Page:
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With Demoirs and Critical Dissertations,
REV. GEORGE GILFILLAN.
LIFE AND POETRY OF RICHARD CRASHAW.
CONCERNING the life of this true and transcendent genius very little is known. He was born in London, in circumstances highly favourable to the development of his intellectual powers; for his father, although his works brought him no profit, was an able author, as well as an eminent preacher in the Temple, and on terms of intimacy with such men as Sir Randolph Crew and Sir Henry Yelverton, the latter one of the judges of King's Bench. Through their influence, young Richard was placed on the foundation of Charter House School, where Brook a celebrated master of the day, greatly contributed to his improvement. Our poet wrote afterwards a glowing panegyric on him in the shape of an epigram. On the 26th day of March 1632, Crashaw was elected a scholar of Pembroke Hall. He had probably visited that college before, for we find him lamenting the early death of one William Herrys, of Pembroke, which had occurred in October 1631. Herrys was a youth connected with a respectable family in Essex, and distinguished by the sweetness of his temper. Crashaw mourned his loss in five epitaphs, one of them written in Latin. It is a good sign of a student when he praises his teachers; and certainly Crashaw, on this theory, must have been one of the best of scholars, since he has liberally commended almost all his tutors—not only Brook, his early master, but Benjamin Laney, the master of Pembroke Hall, and Mr Tournay, the tutor in the same college. In 1633 he took his Bachelor's degree, and in 1634 he published, without his name, a volume, entitled, “ Epigrammata Sacra,” dedicating it to Laney.
About this time, his strong tendency to mysticism began to develop itself.
He prefixed, in 1635, a copy of verses to Shelford's “Five Pious and Learned Discourses —a book which Archbishop Usher denounced as
a disgrace to the Cambridge press, and as deeply infected with the corruption of Popery. He was wont, too, to pass some hours every day alone in St Mary's Church. " In the temple of God, under His wing, he led his life in St Mary's Church, near St Peter's College, under Tertullian's roof of angels; there he made his nest more gladly than David's swallow, near the house of God; where, like a primitive saint, he offered more prayers in the night than others usually offer in the day.” On the 20th of November 1636, he removed to Peterhouse—became a fellow the next year—and in 1638 took the degree of Master of Arts. In 1641, according to Wood, he also took degrees at Oxford. He entered—but in what year is uncertain-on holy orders, and became an ardent and powerful preacher.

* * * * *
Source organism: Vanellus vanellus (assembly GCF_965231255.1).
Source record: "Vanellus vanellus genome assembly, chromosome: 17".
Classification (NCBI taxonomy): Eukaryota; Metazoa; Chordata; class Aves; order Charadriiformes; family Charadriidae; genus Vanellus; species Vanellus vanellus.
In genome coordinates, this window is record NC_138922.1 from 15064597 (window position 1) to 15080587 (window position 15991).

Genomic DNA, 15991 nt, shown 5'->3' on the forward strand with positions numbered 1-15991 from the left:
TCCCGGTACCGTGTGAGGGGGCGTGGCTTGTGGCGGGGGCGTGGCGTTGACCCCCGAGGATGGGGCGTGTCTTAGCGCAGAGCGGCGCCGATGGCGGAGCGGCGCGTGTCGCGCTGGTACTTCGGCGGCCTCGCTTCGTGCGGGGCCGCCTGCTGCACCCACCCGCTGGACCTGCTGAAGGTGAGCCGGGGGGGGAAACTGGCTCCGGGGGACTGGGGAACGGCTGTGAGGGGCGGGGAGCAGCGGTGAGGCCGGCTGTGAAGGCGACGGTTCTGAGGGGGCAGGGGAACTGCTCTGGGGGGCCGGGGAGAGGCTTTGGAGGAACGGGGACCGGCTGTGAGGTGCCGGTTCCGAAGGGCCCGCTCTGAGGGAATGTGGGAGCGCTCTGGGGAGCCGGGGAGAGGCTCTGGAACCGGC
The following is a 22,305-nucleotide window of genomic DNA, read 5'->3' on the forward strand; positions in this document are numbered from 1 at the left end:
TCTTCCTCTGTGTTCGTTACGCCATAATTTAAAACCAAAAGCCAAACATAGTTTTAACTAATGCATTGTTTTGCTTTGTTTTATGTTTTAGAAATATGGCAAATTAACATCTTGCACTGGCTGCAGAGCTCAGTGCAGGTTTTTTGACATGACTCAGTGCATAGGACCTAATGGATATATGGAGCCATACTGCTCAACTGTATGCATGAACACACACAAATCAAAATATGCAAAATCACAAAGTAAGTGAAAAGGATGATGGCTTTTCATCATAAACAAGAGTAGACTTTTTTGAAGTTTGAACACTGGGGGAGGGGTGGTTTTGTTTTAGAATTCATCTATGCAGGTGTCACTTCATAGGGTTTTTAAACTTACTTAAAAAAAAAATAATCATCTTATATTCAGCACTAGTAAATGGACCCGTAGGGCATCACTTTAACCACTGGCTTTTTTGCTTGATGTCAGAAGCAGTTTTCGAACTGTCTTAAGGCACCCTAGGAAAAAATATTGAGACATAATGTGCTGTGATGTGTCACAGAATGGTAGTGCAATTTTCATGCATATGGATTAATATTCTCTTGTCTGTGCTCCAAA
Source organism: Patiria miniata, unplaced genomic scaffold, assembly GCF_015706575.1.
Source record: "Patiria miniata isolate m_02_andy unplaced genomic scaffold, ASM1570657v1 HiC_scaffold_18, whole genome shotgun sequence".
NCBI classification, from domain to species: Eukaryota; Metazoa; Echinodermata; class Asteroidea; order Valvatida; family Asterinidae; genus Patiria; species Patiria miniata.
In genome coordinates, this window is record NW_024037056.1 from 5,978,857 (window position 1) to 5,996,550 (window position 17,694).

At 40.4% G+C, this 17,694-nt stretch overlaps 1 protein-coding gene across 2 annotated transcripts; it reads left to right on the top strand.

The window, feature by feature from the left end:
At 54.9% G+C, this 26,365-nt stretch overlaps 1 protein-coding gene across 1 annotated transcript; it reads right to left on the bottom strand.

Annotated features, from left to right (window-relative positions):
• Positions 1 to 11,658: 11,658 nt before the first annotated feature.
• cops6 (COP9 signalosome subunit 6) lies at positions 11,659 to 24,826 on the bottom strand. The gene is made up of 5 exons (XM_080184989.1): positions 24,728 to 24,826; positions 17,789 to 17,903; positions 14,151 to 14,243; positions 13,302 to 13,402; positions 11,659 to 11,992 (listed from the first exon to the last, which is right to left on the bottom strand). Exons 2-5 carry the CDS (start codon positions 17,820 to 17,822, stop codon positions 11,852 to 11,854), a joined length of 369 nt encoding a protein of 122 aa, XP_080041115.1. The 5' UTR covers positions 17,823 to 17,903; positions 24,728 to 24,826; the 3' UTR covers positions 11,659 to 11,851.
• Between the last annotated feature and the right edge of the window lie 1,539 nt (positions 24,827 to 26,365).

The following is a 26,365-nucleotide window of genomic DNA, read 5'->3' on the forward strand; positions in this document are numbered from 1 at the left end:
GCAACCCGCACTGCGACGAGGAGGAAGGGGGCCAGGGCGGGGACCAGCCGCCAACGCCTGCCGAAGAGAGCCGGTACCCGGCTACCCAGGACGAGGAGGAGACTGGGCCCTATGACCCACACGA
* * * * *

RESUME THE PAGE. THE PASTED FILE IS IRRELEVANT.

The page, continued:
In 1644, under the domination of the Puritans, who were angry at the sympathy shewn by Cambridge and her children with the king, Crashaw and some others were expelled from their fellowships. Leaving his University, our poet seems at the same time to have forsaken Protestantism. At heart he had been long a Roman Catholic. He is accused of having left the Protestant Church partly from a desire of lucre, and partly to conciliate some Court ladies, such as the Countess of Denbigh, who had become a Papist. The real reason, however, of his perversion lay in the peculiar cast of his imagination, which seemed, as if by a “pre-established harmony," assimilated to the Popish theory of things.
Crashaw did not long continue in England after his expulsion from Cambridge. He repaired to France, where, in 1646, Cowley, at that time secretary to Lord Jermyn, met him, and aided him in his deep poverty. Cowley had been a friend of Crashaw's at Cambridge ; and he is said, by some, to have introduced our poet to Henrietta, queen of Charles I., but this act of kindness is by others ascribed to Dr Gough and Mr Car. At all events, the queen gave him letters of recommendation to Italy, and there he became secretary to ore of the Roman cardinals. The cardinal's name was Palotta, and Crashaw is said to have loved and commended him, but to have complained bitterly of the “wickedness of his retinue.”' His complaint of these creatures of the cardinal reached their master's ear, and the result was that he dismissed Crashaw from his service, and, it is said, procured him some “small employ" at the Lady of Loretto's, where he went on a pilgrimage in the summer-time, and, overheating himself, took a fever, and died. A report, very much wanting confirmation, says that he was poisoned! The date of his death, like that of his birth, is uncertain. That he was dead ere 1652 is manifest from the fact that his friend Thomas Car, to whom his manuscripts had been confided, published a selection from them in that year.
If Crashaw was not generally popular, and if his detractors malignantly defamed him as a “small poet," a "slip of the times,” and as a “peevish, silly seeker, who glided away from his principles in a poetical vein of fancy and an impertinent curiosity,” he enjoyed, on the other hand, the praise of some applauded men, and a general “sweet savour" of renown in his day and generation. He is said to have been a universal scholar-versed in the Hebrew, Greek, Latin, Spanish, and Italian languages—to have made the Grecian and Roman poets his study—and to have possessed, besides, the accomplishments of music, drawing, engraving, and painting. In his habits, too, he was temperate to severity ; indeed, had he not been so, his poetry would have sunk from a panegyric on God into a bitter, unintentional satire on himself.
Wilmott, Cowley, and others, have deplored Crashaw's secession from the Protestant Church. So do we; but less for the sake of that Church than for the sake of Crashaw himself. In deploring his secession, we are in fact only mourning the supra-superstitious tendencies of his nature. We yield to ! none in opposing and denouncing that grand caricature of Christianity called Popery, in its bigotry, intolerance, affecta